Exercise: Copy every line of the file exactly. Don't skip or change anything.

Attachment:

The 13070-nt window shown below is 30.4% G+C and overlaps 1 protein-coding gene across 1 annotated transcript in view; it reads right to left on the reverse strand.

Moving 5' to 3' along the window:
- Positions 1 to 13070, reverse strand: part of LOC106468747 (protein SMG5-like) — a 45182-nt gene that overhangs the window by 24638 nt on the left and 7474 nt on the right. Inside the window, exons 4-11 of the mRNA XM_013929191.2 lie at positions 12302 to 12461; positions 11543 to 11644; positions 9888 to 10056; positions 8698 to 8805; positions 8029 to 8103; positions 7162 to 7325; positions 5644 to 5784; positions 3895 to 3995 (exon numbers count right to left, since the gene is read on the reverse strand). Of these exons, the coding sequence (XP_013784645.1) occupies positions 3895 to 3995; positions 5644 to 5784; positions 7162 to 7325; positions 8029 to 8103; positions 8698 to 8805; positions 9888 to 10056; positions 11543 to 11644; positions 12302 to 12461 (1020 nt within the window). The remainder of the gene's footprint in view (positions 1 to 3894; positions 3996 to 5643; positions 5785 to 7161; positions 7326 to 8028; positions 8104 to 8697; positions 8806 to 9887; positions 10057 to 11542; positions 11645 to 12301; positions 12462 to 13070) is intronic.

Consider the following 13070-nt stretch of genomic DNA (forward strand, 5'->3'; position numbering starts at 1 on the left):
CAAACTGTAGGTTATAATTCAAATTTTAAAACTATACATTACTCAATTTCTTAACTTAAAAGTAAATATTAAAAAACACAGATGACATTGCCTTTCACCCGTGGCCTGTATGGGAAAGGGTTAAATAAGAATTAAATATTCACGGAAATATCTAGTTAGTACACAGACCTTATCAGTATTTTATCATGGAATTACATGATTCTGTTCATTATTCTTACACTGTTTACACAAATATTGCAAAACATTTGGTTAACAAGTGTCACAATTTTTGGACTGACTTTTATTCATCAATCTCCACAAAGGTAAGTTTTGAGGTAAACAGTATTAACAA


The 13070-nt window shown below is 30.4% G+C and overlaps 1 protein-coding gene across 1 annotated transcript in view; it reads right to left on the reverse strand.

Moving 5' to 3' along the window:
- Positions 1 to 13070, reverse strand: part of LOC106468747 (protein SMG5-like) — a 45182-nt gene that overhangs the window by 24638 nt on the left and 7474 nt on the right. Inside the window, exons 4-11 of the mRNA XM_013929191.2 lie at positions 12302 to 12461; positions 11543 to 11644; positions 9888 to 10056; positions 8698 to 8805; positions 8029 to 8103; positions 7162 to 7325; positions 5644 to 5784; positions 3895 to 3995 (exon numbers count right to left, since the gene is read on the reverse strand). Of these exons, the coding sequence (XP_013784645.1) occupies positions 3895 to 3995; positions 5644 to 5784; positions 7162 to 7325; positions 8029 to 8103; positions 8698 to 8805; positions 9888 to 10056; positions 11543 to 11644; positions 12302 to 12461 (1020 nt within the window). The remainder of the gene's footprint in view (positions 1 to 3894; positions 3996 to 5643; positions 5785 to 7161; positions 7326 to 8028; positions 8104 to 8697; positions 8806 to 9887; positions 10057 to 11542; positions 11645 to 12301; positions 12462 to 13070) is intronic.

Consider the following 13070-nt stretch of genomic DNA (forward strand, 5'->3'; position numbering starts at 1 on the left):
CAAACTGTAGGTTATAATTCAAATTTTAAAACTATACATTACTCAATTTCTTAACTTAAAAGTAAATATTAAAAAACACAGATGACATTGCCTTTCACCCGTGGCCTGTATGGGAAAGGGTTAAATAAGAATTAAATATTCACGGAAATATCTAGTTAGTACACAGACCTTATCAGTATTTTATCATGGAATTACATGATTCTGTTCATTATTCTTACACTGTTTACACAAATATTGCAAAACATTTGGTTAACAAGTGTCACAATTTTTGGACTGACTTTTATTCATCAATCTCCACAAAGGTAAGTTTTGAGGTAAACAGTATTAACAA